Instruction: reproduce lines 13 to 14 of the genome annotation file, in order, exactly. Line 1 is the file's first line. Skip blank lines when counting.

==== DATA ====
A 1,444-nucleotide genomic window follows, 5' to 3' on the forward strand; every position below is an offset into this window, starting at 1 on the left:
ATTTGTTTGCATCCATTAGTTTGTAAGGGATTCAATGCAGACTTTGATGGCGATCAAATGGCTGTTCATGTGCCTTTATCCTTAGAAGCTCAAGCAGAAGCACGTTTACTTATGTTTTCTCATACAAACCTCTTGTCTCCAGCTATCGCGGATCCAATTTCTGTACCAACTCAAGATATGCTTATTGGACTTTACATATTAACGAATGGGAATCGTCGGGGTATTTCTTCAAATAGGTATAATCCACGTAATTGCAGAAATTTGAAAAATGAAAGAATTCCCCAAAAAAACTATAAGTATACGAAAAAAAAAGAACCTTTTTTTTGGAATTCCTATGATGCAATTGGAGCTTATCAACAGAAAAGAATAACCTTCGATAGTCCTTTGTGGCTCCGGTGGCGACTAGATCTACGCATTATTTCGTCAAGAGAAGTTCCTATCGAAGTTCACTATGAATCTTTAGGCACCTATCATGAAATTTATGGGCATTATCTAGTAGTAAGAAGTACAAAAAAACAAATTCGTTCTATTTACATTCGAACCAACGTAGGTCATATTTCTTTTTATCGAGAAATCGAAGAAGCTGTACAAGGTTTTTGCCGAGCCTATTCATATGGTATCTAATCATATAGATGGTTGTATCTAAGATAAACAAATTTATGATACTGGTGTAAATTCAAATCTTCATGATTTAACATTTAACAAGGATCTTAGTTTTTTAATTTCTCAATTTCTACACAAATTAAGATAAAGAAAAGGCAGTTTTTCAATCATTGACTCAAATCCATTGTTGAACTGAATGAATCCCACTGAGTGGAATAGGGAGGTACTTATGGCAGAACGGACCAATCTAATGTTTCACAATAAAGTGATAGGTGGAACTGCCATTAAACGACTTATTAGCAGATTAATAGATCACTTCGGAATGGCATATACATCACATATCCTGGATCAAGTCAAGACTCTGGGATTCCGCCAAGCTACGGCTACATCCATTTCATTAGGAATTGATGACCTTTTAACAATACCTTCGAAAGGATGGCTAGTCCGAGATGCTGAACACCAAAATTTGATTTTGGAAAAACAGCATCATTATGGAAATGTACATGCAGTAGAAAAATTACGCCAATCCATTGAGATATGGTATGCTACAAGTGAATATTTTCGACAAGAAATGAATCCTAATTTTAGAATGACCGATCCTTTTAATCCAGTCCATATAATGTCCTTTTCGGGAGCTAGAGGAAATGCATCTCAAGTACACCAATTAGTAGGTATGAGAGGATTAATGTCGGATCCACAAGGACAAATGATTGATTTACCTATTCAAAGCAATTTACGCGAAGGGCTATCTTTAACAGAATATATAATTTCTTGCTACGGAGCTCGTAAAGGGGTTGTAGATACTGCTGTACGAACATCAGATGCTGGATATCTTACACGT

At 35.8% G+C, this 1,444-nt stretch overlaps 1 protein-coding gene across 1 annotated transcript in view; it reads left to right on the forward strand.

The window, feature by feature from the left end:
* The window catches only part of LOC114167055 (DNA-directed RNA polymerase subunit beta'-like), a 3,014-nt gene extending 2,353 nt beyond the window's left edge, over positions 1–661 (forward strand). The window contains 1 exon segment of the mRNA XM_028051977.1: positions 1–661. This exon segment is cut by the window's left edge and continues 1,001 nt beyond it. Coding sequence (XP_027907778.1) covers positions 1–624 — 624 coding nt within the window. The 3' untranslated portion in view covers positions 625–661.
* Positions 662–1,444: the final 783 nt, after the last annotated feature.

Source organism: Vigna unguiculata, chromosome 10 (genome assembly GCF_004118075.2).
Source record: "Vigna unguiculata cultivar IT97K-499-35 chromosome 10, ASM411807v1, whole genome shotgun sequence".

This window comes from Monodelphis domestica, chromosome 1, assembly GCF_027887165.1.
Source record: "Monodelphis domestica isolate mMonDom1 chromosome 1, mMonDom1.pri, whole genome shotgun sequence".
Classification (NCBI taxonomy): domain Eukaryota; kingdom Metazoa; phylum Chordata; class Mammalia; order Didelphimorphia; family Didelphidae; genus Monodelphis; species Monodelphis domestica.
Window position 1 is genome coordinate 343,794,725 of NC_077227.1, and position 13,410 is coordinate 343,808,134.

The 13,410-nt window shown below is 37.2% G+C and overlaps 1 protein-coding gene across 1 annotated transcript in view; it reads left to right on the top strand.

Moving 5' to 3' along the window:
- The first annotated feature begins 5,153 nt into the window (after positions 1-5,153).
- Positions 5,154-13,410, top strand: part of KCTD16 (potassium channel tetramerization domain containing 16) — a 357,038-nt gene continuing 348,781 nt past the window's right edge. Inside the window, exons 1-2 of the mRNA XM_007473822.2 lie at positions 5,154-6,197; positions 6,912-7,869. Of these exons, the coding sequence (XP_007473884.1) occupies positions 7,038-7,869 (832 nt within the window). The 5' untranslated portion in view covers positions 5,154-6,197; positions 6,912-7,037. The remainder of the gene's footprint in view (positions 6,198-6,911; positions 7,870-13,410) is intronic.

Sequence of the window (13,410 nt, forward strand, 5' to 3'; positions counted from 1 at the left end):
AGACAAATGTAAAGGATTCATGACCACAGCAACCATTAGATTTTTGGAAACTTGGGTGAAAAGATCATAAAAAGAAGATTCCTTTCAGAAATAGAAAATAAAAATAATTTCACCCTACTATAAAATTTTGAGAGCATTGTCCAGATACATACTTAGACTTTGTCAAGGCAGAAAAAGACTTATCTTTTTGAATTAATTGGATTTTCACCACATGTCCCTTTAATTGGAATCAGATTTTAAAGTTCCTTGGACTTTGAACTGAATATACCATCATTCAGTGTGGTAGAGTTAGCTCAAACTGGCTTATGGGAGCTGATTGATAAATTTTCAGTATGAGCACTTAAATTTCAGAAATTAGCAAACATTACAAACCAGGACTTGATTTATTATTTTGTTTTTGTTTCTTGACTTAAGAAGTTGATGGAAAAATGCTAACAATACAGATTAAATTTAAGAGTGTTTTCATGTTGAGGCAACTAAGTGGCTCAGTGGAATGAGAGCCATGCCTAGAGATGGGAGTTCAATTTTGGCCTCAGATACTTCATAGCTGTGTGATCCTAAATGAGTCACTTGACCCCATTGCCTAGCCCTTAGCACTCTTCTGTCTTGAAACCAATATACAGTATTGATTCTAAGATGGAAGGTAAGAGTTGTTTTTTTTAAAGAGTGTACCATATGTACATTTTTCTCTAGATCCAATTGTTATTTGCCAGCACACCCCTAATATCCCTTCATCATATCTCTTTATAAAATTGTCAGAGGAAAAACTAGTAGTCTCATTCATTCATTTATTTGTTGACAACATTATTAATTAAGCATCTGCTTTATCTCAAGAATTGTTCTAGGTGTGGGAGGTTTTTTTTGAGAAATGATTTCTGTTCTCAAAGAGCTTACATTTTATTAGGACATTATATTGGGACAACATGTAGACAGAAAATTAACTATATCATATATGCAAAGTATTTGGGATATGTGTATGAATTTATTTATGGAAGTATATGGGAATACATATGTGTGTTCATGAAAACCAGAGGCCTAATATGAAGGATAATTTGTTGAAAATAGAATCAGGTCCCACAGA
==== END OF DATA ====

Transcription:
The 13,410-nt window shown below is 37.2% G+C and overlaps 1 protein-coding gene across 1 annotated transcript in view; it reads left to right on the top strand.

Moving 5' to 3' along the window: